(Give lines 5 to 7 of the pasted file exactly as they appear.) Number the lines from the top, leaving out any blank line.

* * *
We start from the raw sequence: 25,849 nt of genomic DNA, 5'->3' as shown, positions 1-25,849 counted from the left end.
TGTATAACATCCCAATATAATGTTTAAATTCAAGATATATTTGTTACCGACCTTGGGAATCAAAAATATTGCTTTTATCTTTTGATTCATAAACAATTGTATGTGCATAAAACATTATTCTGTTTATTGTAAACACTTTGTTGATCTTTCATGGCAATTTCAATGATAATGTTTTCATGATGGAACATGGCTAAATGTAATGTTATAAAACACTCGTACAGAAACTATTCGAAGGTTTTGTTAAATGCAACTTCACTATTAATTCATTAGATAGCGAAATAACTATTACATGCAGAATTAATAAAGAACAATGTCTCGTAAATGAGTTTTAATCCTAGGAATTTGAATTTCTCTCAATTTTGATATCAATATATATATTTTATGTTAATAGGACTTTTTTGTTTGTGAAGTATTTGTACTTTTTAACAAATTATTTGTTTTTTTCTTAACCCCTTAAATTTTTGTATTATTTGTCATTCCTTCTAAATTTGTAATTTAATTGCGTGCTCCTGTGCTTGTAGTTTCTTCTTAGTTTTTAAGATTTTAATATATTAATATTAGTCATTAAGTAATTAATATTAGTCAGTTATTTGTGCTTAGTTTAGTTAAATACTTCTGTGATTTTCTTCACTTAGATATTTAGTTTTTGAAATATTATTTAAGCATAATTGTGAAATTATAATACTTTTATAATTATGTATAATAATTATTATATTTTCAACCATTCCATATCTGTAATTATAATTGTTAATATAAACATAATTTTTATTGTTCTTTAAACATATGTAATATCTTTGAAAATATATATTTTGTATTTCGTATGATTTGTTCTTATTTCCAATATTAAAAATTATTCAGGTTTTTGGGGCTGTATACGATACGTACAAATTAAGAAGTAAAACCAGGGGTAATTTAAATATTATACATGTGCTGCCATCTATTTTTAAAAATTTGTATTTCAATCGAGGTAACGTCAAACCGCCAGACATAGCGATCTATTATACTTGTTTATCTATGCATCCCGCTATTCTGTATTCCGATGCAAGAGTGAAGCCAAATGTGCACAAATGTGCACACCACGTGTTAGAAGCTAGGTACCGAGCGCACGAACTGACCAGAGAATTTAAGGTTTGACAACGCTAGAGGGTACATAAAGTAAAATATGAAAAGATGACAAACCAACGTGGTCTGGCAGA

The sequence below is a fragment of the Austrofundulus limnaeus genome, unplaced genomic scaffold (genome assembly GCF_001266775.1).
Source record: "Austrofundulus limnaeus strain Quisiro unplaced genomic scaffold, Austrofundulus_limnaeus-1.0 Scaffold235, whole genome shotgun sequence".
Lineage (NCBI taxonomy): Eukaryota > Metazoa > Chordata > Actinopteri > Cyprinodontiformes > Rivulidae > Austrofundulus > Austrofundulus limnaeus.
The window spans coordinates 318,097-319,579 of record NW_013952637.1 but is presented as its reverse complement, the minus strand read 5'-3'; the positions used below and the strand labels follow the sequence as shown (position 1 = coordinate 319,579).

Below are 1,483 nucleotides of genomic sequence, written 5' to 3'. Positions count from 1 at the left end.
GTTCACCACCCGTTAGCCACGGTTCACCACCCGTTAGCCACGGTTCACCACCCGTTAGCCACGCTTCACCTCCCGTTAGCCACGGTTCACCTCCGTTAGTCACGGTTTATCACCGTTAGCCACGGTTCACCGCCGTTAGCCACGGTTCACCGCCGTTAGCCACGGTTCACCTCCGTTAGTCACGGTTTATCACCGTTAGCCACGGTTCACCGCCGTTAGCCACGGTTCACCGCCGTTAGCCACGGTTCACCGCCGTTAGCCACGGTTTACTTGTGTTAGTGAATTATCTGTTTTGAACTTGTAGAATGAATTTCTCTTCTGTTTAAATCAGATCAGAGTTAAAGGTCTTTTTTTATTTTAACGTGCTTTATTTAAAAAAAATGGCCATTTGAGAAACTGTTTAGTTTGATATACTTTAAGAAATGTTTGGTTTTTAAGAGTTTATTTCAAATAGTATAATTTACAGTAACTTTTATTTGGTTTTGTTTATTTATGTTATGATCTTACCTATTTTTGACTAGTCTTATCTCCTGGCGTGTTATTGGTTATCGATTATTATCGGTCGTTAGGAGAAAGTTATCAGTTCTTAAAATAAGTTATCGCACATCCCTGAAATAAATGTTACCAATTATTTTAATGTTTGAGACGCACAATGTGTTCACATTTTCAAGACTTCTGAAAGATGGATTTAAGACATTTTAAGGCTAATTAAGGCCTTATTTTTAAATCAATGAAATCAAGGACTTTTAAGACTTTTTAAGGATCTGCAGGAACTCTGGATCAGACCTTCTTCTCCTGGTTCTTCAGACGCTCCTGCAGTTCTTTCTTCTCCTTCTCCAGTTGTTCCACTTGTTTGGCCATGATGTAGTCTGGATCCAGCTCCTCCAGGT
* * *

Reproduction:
Lineage (NCBI taxonomy): Eukaryota > Metazoa > Chordata > Actinopteri > Cyprinodontiformes > Rivulidae > Austrofundulus > Austrofundulus limnaeus.
The window spans coordinates 318,097-319,579 of record NW_013952637.1 but is presented as its reverse complement, the minus strand read 5'-3'; the positions used below and the strand labels follow the sequence as shown (position 1 = coordinate 319,579).

Below are 1,483 nucleotides of genomic sequence, written 5' to 3'. Positions count from 1 at the left end.